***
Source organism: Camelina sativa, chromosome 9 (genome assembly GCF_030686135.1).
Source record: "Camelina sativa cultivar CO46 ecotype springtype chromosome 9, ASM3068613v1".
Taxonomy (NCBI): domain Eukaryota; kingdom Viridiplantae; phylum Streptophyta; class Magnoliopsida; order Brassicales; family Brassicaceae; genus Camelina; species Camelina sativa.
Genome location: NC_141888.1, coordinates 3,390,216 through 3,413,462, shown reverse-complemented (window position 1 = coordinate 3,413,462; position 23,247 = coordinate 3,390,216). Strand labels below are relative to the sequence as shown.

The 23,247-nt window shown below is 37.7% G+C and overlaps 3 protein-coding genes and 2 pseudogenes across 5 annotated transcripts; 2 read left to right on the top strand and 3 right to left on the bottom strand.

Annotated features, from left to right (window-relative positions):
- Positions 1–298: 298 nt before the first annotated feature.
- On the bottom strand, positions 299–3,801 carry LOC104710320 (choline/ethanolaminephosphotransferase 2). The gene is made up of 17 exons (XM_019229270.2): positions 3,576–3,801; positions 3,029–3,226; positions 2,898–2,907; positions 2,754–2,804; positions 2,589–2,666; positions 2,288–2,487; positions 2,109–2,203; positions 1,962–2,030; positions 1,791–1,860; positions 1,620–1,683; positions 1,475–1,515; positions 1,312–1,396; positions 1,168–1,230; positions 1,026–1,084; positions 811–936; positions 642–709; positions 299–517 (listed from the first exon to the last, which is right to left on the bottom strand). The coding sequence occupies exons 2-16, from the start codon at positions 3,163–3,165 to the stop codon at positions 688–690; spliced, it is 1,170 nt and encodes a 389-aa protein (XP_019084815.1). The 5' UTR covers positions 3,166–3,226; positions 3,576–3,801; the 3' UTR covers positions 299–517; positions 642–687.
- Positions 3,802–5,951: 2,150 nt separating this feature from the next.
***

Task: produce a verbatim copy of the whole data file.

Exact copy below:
Source organism: Camelina sativa, chromosome 9 (genome assembly GCF_030686135.1).
Source record: "Camelina sativa cultivar CO46 ecotype springtype chromosome 9, ASM3068613v1".
Taxonomy (NCBI): domain Eukaryota; kingdom Viridiplantae; phylum Streptophyta; class Magnoliopsida; order Brassicales; family Brassicaceae; genus Camelina; species Camelina sativa.
Genome location: NC_141888.1, coordinates 3,390,216 through 3,413,462, shown reverse-complemented (window position 1 = coordinate 3,413,462; position 23,247 = coordinate 3,390,216). Strand labels below are relative to the sequence as shown.

The 23,247-nt window shown below is 37.7% G+C and overlaps 3 protein-coding genes and 2 pseudogenes across 5 annotated transcripts; 2 read left to right on the top strand and 3 right to left on the bottom strand.

Annotated features, from left to right (window-relative positions):
- Positions 1–298: 298 nt before the first annotated feature.
- On the bottom strand, positions 299–3,801 carry LOC104710320 (choline/ethanolaminephosphotransferase 2). The gene is made up of 17 exons (XM_019229270.2): positions 3,576–3,801; positions 3,029–3,226; positions 2,898–2,907; positions 2,754–2,804; positions 2,589–2,666; positions 2,288–2,487; positions 2,109–2,203; positions 1,962–2,030; positions 1,791–1,860; positions 1,620–1,683; positions 1,475–1,515; positions 1,312–1,396; positions 1,168–1,230; positions 1,026–1,084; positions 811–936; positions 642–709; positions 299–517 (listed from the first exon to the last, which is right to left on the bottom strand). The coding sequence occupies exons 2-16, from the start codon at positions 3,163–3,165 to the stop codon at positions 688–690; spliced, it is 1,170 nt and encodes a 389-aa protein (XP_019084815.1). The 5' UTR covers positions 3,166–3,226; positions 3,576–3,801; the 3' UTR covers positions 299–517; positions 642–687.
- Positions 3,802–5,951: 2,150 nt separating this feature from the next.